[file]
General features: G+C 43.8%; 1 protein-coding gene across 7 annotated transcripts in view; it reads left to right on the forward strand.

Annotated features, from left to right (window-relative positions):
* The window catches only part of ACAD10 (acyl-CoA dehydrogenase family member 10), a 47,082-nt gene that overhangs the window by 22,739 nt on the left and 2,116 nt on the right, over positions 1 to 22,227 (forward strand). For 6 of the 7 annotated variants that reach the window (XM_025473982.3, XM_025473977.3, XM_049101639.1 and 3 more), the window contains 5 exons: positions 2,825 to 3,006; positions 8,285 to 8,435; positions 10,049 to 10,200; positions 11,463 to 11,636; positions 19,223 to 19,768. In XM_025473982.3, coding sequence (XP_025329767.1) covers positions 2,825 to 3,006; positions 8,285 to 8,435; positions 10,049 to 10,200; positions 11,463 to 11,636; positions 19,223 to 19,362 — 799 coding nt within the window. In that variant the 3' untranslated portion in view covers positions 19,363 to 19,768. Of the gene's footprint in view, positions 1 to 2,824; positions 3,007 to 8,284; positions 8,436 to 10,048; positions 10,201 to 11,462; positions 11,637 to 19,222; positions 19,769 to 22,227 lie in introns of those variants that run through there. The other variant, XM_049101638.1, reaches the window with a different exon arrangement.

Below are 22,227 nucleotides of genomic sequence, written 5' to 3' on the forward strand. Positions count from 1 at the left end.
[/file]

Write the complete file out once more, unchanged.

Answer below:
General features: G+C 43.8%; 1 protein-coding gene across 7 annotated transcripts in view; it reads left to right on the forward strand.

Annotated features, from left to right (window-relative positions):
* The window catches only part of ACAD10 (acyl-CoA dehydrogenase family member 10), a 47,082-nt gene that overhangs the window by 22,739 nt on the left and 2,116 nt on the right, over positions 1 to 22,227 (forward strand). For 6 of the 7 annotated variants that reach the window (XM_025473982.3, XM_025473977.3, XM_049101639.1 and 3 more), the window contains 5 exons: positions 2,825 to 3,006; positions 8,285 to 8,435; positions 10,049 to 10,200; positions 11,463 to 11,636; positions 19,223 to 19,768. In XM_025473982.3, coding sequence (XP_025329767.1) covers positions 2,825 to 3,006; positions 8,285 to 8,435; positions 10,049 to 10,200; positions 11,463 to 11,636; positions 19,223 to 19,362 — 799 coding nt within the window. In that variant the 3' untranslated portion in view covers positions 19,363 to 19,768. Of the gene's footprint in view, positions 1 to 2,824; positions 3,007 to 8,284; positions 8,436 to 10,048; positions 10,201 to 11,462; positions 11,637 to 19,222; positions 19,769 to 22,227 lie in introns of those variants that run through there. The other variant, XM_049101638.1, reaches the window with a different exon arrangement.

Below are 22,227 nucleotides of genomic sequence, written 5' to 3' on the forward strand. Positions count from 1 at the left end.